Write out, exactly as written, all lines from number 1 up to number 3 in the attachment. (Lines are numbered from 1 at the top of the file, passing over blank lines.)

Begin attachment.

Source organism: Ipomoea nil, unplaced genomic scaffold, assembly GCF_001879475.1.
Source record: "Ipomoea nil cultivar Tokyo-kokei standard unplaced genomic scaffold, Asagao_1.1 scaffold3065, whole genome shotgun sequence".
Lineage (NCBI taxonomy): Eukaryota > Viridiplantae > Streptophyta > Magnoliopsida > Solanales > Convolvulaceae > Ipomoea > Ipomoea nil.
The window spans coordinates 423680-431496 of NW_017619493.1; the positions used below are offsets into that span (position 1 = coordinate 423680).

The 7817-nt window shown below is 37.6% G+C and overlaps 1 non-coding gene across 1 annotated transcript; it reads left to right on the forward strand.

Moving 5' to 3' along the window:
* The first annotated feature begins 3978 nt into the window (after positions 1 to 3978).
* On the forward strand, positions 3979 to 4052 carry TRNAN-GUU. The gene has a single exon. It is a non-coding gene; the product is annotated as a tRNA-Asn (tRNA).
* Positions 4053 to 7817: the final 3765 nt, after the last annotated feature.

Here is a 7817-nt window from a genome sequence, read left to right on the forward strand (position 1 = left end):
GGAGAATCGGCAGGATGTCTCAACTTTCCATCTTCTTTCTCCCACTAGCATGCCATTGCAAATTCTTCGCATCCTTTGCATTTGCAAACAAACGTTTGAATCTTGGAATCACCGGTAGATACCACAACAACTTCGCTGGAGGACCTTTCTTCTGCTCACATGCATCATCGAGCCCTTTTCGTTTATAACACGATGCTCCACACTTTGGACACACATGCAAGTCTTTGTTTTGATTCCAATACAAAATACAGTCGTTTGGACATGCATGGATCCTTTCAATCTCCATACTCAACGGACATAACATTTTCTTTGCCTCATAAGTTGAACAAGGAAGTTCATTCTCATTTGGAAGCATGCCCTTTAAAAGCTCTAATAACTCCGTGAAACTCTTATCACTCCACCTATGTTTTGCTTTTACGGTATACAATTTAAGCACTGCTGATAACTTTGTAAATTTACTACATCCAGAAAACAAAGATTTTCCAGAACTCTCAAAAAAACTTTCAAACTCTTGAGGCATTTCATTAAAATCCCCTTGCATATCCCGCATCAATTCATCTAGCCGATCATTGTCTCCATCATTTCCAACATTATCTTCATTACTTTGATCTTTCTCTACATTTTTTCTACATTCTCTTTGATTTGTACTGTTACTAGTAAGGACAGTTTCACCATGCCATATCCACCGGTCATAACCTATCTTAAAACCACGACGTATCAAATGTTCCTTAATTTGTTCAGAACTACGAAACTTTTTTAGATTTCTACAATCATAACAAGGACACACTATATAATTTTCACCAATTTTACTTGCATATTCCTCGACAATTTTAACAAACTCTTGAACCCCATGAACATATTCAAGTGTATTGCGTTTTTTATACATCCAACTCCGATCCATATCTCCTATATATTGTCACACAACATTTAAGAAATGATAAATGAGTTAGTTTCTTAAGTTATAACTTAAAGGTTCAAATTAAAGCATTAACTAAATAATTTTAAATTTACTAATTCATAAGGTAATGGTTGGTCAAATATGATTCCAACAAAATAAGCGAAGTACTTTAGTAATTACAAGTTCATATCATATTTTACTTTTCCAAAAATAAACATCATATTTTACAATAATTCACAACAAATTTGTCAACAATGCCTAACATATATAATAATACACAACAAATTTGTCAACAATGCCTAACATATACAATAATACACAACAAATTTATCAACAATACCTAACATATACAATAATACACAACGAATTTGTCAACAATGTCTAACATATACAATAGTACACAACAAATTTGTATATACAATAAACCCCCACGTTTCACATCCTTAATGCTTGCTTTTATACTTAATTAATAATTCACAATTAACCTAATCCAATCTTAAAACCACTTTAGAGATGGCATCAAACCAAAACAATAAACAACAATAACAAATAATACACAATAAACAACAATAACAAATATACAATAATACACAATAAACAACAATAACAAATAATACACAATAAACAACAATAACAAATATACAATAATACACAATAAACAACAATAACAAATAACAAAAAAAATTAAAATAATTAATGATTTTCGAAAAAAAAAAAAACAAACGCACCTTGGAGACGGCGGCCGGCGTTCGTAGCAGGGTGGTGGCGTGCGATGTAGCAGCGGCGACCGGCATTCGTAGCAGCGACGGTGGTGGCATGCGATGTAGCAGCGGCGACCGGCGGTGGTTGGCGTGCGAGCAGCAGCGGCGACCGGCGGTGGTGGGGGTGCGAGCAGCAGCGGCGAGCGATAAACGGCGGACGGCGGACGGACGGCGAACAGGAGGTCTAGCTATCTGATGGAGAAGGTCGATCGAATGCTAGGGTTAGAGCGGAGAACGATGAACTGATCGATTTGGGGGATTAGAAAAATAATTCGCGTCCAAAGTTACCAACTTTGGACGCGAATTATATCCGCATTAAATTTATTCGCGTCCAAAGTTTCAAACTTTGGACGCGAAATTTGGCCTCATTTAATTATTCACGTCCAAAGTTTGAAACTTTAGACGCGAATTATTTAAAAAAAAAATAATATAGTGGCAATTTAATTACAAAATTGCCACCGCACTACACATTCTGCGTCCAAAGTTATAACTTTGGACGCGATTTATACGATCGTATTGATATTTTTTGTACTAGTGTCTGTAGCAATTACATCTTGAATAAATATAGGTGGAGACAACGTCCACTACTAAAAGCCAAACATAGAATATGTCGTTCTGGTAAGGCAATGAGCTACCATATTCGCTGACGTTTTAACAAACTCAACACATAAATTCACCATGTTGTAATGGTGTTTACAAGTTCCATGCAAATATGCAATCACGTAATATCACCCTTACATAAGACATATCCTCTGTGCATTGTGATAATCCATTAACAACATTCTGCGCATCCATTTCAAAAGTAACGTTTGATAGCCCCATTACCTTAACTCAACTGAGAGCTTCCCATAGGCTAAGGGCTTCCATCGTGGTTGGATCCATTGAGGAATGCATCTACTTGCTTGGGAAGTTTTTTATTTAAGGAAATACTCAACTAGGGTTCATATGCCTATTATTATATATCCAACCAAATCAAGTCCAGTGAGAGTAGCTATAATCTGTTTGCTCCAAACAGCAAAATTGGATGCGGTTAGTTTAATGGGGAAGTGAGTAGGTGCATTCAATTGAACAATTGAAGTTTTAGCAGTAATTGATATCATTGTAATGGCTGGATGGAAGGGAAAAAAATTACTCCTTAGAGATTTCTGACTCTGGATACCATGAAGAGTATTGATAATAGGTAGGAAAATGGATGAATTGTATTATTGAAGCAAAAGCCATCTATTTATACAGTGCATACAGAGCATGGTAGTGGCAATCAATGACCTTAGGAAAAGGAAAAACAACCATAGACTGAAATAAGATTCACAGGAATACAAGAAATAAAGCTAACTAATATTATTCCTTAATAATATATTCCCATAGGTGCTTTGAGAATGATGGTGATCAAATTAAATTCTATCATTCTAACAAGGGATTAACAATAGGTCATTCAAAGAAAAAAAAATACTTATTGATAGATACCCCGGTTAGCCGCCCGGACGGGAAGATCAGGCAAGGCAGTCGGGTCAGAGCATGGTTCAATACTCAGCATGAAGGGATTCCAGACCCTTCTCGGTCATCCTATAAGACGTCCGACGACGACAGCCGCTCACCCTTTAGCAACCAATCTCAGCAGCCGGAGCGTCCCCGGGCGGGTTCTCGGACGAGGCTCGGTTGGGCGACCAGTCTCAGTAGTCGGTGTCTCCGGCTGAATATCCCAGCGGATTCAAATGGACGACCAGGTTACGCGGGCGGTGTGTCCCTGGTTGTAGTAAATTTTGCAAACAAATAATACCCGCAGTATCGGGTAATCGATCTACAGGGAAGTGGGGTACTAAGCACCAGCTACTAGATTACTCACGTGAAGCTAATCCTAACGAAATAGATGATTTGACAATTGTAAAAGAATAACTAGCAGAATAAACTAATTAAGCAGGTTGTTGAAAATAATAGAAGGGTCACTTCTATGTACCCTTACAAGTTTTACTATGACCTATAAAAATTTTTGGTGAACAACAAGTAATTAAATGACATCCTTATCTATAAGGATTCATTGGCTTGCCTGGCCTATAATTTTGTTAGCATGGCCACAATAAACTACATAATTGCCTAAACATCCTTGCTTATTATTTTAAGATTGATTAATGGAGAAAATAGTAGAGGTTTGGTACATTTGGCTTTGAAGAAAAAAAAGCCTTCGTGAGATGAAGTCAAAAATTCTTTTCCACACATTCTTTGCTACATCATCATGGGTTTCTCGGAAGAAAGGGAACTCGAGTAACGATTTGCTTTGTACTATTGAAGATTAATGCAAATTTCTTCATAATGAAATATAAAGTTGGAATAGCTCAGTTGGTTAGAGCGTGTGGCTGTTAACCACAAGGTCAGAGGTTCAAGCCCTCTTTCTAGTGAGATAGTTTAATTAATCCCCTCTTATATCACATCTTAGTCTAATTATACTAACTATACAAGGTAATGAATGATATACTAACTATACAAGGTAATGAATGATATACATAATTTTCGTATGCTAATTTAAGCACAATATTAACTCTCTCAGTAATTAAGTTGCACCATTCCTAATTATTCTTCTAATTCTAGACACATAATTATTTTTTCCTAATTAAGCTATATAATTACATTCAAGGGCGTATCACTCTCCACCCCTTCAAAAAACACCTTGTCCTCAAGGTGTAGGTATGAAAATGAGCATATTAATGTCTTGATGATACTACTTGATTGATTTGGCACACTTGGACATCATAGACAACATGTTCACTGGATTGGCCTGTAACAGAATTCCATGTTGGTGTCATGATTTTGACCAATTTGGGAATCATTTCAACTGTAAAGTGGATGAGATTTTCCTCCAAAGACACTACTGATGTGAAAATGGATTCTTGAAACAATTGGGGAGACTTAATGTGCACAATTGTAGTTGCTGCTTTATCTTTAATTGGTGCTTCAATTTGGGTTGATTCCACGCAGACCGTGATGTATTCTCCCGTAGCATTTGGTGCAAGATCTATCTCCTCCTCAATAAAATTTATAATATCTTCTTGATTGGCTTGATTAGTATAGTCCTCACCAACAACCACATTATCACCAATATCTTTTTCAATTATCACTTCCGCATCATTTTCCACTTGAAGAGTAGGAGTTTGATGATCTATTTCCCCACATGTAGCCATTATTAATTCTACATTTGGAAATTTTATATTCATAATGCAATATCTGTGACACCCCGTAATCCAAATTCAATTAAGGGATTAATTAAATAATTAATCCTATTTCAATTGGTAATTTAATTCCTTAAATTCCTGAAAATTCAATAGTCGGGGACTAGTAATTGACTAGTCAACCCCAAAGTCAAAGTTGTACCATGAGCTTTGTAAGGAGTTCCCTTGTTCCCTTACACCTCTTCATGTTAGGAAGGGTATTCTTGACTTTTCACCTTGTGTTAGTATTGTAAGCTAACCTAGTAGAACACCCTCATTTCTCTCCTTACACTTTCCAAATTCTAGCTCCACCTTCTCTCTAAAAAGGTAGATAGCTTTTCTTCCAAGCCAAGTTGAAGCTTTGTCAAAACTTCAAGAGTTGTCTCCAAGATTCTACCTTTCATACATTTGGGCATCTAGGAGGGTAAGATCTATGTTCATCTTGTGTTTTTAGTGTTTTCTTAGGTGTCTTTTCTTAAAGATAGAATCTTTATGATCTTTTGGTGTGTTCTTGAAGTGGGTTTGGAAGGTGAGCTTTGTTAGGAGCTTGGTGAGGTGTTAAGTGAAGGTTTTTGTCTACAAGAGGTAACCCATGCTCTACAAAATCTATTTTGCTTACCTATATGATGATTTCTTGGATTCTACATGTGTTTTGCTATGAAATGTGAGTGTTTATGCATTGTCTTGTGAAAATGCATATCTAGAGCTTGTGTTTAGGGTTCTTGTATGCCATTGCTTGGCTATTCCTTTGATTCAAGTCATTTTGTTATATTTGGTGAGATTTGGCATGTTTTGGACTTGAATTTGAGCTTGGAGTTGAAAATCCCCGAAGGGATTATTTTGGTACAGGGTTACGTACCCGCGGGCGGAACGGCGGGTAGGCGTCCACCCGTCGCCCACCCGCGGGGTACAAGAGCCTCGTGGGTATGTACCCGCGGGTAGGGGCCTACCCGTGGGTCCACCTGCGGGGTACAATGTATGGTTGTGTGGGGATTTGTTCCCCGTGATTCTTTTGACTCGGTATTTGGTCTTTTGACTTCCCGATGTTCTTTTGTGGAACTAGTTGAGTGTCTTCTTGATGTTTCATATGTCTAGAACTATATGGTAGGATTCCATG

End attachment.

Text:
Source organism: Ipomoea nil, unplaced genomic scaffold, assembly GCF_001879475.1.
Source record: "Ipomoea nil cultivar Tokyo-kokei standard unplaced genomic scaffold, Asagao_1.1 scaffold3065, whole genome shotgun sequence".
Lineage (NCBI taxonomy): Eukaryota > Viridiplantae > Streptophyta > Magnoliopsida > Solanales > Convolvulaceae > Ipomoea > Ipomoea nil.